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Fearing Russia’s elite will evade economic sanctions by converting their wealth to cryptocurrency, high-profile US Democratic senator Elizabeth Warren has introduced a bill into US Congress to stymie Russian crypto transactions.
Warren warned a Senate committee hearing:
So no one can argue that Russia can evade all sanctions by moving all its assets into crypto. But for Putin’s oligarchs who are trying to hide, you know, a billion or two of their wealth, crypto looks like a pretty good option.
The bill does not seek to impose a blanket ban on all Russian cryptocurrency transactions. But it would give the US government the authority to ban US companies from processing cryptocurrency transactions connected to sanctioned Russian accounts and to apply secondary sanctions to foreign cryptocurrency exchanges doing business with sanctioned Russian individuals, companies, or government agencies.
But is it even necessary?
Even though the evidence shows that Russian cryptocurrency transactions have been increasing in both number and value in the past month, the scale suggests buyers are ordinary Russians seeking to hold on to their savings as the value of the ruble crashes.
The economic sanctions imposed on Russia for invading Ukraine are naturally hurting the entire Russian economy. Their intended target, though, is to hit Putin and the billionaire oligarchs who support his rule where it hurts most.
A cornerstone of this strategy is stopping these individuals from using or moving their wealth around by freezing the assets they hold overseas and blocking financial transactions.
But the continued operation of cryptocurrency exchanges in Russia, such as Binance, Yobit, and Local Bitcoins, has been worrying US officials for some time. Even before Russia’s latest invasion of Ukraine, the US Treasury Department warned cryptocurrencies could undermine the sanctions already imposed on Russia over its 2014 annexation of Crimea.
Our first graph below shows why ordinary Russians have good reasons to buy cryptocurrency.
Since the February 24 invasion of Ukraine, the ruble’s value against the US dollar has fallen by as much as 40%, from $US1 being worth 76 rubles to 132 rubles. At the time of publication, $US1 was worth about 109 rubles.
The next graph shows the value of Bitcoin transactions by Russian accounts in rubles.
Bitcoin is not the only cryptocurrency Russians could buy, but it is by far the most traded and trusted of all cryptocurrency offerings, so is a useful proxy for the market. This data comes from Coin Dance, a leading Bitcoin statistics and services company.
Since the war began on February 24 until the time of publication, spending on Bitcoin using rubles has increased by 260%.
This is an impressive rise, but less impressive when the devaluation of the ruble is factored in. The weekly value of rubles being converted into Bitcoin was about $US28 million last week, compared with about $US14 million in mid-February. That's a 100% rise.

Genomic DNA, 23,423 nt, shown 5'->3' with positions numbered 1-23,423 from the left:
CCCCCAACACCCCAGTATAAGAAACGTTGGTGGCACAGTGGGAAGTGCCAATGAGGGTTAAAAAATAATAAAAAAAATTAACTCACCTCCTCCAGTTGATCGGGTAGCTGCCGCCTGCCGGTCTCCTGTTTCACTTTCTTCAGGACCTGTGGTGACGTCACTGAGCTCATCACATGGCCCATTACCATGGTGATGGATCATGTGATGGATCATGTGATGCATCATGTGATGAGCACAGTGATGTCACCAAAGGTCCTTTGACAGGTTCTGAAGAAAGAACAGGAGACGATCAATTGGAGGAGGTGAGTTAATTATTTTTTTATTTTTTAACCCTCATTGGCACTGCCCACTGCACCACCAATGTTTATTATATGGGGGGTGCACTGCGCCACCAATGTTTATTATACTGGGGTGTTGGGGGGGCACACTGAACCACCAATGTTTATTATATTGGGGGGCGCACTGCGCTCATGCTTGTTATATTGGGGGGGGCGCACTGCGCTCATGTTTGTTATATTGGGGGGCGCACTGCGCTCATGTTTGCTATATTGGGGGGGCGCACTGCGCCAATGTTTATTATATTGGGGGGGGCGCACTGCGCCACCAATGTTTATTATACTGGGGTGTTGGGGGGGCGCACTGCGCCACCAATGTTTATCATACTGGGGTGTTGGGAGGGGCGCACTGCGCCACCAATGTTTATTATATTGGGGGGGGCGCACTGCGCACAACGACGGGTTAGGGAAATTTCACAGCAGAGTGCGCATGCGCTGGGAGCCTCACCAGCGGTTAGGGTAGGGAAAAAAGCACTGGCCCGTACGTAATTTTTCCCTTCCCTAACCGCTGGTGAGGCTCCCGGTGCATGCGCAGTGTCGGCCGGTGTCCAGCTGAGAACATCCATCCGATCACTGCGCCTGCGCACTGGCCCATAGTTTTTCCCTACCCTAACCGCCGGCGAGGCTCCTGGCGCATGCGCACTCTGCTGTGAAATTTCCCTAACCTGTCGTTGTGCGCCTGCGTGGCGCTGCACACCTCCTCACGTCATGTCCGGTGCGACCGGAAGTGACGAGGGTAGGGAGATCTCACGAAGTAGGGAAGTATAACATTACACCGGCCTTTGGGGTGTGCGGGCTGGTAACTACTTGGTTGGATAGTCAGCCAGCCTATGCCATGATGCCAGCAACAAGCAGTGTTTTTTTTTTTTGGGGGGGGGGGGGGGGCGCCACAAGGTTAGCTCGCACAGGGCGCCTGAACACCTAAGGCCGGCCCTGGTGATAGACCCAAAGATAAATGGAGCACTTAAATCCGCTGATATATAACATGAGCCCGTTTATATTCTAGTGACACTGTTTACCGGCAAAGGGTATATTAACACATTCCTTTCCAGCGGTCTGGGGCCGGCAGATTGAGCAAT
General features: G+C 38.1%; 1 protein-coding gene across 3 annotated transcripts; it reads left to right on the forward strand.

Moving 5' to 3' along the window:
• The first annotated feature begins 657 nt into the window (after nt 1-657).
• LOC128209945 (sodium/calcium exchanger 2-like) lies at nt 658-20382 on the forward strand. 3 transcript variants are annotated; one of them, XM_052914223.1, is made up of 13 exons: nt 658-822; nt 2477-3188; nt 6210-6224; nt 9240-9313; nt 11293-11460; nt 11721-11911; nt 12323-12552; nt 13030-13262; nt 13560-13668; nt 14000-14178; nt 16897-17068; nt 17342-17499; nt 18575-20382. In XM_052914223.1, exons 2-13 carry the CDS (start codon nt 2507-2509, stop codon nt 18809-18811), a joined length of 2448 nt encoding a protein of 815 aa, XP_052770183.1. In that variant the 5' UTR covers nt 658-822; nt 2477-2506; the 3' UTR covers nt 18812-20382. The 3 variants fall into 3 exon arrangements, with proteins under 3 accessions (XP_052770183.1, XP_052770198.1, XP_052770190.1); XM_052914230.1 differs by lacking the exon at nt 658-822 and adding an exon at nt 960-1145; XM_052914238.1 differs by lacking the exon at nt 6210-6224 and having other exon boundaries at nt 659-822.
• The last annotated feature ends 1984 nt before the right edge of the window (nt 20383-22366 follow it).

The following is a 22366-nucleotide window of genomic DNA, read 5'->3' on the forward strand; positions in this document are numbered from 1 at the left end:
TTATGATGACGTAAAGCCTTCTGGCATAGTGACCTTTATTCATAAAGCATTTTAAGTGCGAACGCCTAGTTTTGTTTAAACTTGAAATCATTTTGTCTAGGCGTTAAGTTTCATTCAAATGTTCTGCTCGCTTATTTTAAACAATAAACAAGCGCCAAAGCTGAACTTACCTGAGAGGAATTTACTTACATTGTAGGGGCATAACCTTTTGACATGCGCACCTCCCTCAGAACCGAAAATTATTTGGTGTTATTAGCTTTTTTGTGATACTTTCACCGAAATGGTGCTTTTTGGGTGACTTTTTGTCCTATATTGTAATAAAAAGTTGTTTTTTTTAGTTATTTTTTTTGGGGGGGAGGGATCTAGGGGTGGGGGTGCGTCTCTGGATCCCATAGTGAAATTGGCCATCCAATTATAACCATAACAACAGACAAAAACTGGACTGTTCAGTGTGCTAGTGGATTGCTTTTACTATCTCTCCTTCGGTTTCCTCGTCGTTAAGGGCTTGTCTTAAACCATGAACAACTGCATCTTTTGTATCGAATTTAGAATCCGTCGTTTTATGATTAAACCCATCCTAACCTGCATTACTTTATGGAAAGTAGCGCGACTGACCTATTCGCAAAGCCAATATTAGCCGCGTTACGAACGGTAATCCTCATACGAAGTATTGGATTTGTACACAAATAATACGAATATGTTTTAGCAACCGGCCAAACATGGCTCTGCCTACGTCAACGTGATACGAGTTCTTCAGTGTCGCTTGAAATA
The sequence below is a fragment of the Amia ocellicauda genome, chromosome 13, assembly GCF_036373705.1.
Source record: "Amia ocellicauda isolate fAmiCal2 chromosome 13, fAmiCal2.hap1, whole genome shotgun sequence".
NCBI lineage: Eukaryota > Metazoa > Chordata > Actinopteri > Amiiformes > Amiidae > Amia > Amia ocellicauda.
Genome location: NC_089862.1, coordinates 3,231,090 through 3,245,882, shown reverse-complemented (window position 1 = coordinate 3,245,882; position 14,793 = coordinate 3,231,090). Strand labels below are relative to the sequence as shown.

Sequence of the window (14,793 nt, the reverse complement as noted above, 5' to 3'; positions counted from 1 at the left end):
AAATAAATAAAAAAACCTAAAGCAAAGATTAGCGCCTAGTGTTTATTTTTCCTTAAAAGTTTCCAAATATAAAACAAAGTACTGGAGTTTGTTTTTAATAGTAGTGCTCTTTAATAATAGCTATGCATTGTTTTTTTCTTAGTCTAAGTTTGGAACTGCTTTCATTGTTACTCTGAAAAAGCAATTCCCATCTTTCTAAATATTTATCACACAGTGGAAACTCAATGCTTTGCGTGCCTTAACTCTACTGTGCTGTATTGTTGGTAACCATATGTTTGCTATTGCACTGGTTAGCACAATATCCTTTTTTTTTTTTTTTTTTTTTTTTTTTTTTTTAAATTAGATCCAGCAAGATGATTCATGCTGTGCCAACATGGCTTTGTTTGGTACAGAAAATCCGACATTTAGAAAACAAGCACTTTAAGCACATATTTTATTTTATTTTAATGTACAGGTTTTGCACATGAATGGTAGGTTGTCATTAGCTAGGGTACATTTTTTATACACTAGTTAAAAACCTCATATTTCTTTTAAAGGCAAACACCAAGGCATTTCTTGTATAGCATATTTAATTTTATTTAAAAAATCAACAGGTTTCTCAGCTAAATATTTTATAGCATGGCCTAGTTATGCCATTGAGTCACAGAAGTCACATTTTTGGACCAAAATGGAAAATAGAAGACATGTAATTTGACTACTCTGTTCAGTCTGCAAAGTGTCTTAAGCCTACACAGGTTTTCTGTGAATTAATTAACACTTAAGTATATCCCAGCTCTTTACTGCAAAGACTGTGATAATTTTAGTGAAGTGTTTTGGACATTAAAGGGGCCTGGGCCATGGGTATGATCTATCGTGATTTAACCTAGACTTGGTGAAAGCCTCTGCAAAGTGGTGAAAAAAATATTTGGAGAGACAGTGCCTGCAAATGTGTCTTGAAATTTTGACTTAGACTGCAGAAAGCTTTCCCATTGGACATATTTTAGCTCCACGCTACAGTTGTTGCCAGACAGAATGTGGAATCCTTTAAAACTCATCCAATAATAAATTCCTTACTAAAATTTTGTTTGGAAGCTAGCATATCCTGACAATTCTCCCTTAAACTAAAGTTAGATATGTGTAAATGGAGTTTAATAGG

In global terms, this is still a tiny percentage of the money going into Bitcoin. According to cryptocurrency data provider Kaiko, each week between $US20 billion to US$40 billion is spent on Bitcoin. So the Bitcoin-ruble trade represents less than 0.14% of the total.
It is also important to consider the number of accounts and the size of average transactions.
According to Glassnode, another cryptocurrency data service, the number of Russian Bitcoin accounts has increased from 39.9 million to 40.7 million since the February invasion. (The Russian population is about 144 million.)
The daily average size of each Bitcoin-ruble transaction – based on data from the largest exchange in Russia, Binance – has risen to $US580 by mid-February. This compares to the average value of American transactions being $US2,198 at the same time.
The capacity to put large amounts of rubles through crypto exchanges operating in Russia is also heavily constrained by the relatively low liquidity in the Russian crypto trade.
Liquidity refers to the ease with which an asset or security – in this case, Bitcoin – can be converted from or into cash without affecting its market price. When a market has more buyers and sellers, it becomes easier to complete a transaction, and the less impact there is on the exchange rate. With fewer buyers and sellers, it is harder.
A measure of the liquidity of the Russian Bitcoin exchanges is the value of orders submitted by buyers and sellers at any given time. This is about US$200,000, compared with $US22 million for US-based crypto exchanges – a volume 110 times larger.
These statistics suggest anyone wishing to trade large volumes of Bitcoin against the ruble will have difficulties.
The evidence, therefore, points to most of the uptick in Russian cryptocurrency trading being dominated by small-time investors.
It is possible that Putin and his cronies could be using hundreds or thousands of accounts to perform many small-scale transactions to move their fortunes around.
But it’s more likely their wealth is mostly invested through shell companies in assets in places like Monaco, the British Virgin Islands, Ireland, or even the US district of Delaware.
There is little argument against the strategy of using economic sanctions to combat recalcitrant regimes. Other than direct military intervention, there are few other meaningful weapons available. But a detailed analysis of any proposed sanction beforehand is needed to not overestimate its likely effectiveness.
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